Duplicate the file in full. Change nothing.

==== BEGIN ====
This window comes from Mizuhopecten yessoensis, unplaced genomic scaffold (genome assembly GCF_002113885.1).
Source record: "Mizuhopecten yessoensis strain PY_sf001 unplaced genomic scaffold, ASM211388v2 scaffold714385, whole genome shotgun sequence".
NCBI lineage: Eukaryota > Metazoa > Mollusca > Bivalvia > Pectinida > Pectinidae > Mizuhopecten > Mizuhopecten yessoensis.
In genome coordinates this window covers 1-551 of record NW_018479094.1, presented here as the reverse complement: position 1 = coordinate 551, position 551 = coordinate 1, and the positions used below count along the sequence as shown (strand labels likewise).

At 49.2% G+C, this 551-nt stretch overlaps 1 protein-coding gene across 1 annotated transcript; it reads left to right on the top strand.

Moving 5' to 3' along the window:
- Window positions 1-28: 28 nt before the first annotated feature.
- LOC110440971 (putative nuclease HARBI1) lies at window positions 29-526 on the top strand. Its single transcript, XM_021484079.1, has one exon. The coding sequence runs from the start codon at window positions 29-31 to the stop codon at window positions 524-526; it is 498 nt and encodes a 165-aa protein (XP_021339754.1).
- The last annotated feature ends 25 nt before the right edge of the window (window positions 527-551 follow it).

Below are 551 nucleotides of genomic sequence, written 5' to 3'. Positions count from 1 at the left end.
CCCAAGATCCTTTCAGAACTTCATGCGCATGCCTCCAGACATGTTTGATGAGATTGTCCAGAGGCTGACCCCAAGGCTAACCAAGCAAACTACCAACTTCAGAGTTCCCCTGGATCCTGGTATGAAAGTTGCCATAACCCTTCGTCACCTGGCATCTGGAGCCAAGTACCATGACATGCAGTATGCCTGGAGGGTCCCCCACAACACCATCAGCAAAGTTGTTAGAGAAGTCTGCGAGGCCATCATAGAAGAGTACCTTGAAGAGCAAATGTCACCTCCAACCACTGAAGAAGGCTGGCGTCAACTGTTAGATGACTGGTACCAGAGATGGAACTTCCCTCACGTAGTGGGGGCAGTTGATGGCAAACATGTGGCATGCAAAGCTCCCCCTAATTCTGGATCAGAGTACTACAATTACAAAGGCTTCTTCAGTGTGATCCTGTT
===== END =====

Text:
This window comes from Mizuhopecten yessoensis, unplaced genomic scaffold (genome assembly GCF_002113885.1).
Source record: "Mizuhopecten yessoensis strain PY_sf001 unplaced genomic scaffold, ASM211388v2 scaffold714385, whole genome shotgun sequence".
NCBI lineage: Eukaryota > Metazoa > Mollusca > Bivalvia > Pectinida > Pectinidae > Mizuhopecten > Mizuhopecten yessoensis.
In genome coordinates this window covers 1-551 of record NW_018479094.1, presented here as the reverse complement: position 1 = coordinate 551, position 551 = coordinate 1, and the positions used below count along the sequence as shown (strand labels likewise).

At 49.2% G+C, this 551-nt stretch overlaps 1 protein-coding gene across 1 annotated transcript; it reads left to right on the top strand.

Moving 5' to 3' along the window:
- Window positions 1-28: 28 nt before the first annotated feature.
- LOC110440971 (putative nuclease HARBI1) lies at window positions 29-526 on the top strand. Its single transcript, XM_021484079.1, has one exon. The coding sequence runs from the start codon at window positions 29-31 to the stop codon at window positions 524-526; it is 498 nt and encodes a 165-aa protein (XP_021339754.1).
- The last annotated feature ends 25 nt before the right edge of the window (window positions 527-551 follow it).

Below are 551 nucleotides of genomic sequence, written 5' to 3'. Positions count from 1 at the left end.
CCCAAGATCCTTTCAGAACTTCATGCGCATGCCTCCAGACATGTTTGATGAGATTGTCCAGAGGCTGACCCCAAGGCTAACCAAGCAAACTACCAACTTCAGAGTTCCCCTGGATCCTGGTATGAAAGTTGCCATAACCCTTCGTCACCTGGCATCTGGAGCCAAGTACCATGACATGCAGTATGCCTGGAGGGTCCCCCACAACACCATCAGCAAAGTTGTTAGAGAAGTCTGCGAGGCCATCATAGAAGAGTACCTTGAAGAGCAAATGTCACCTCCAACCACTGAAGAAGGCTGGCGTCAACTGTTAGATGACTGGTACCAGAGATGGAACTTCCCTCACGTAGTGGGGGCAGTTGATGGCAAACATGTGGCATGCAAAGCTCCCCCTAATTCTGGATCAGAGTACTACAATTACAAAGGCTTCTTCAGTGTGATCCTGTT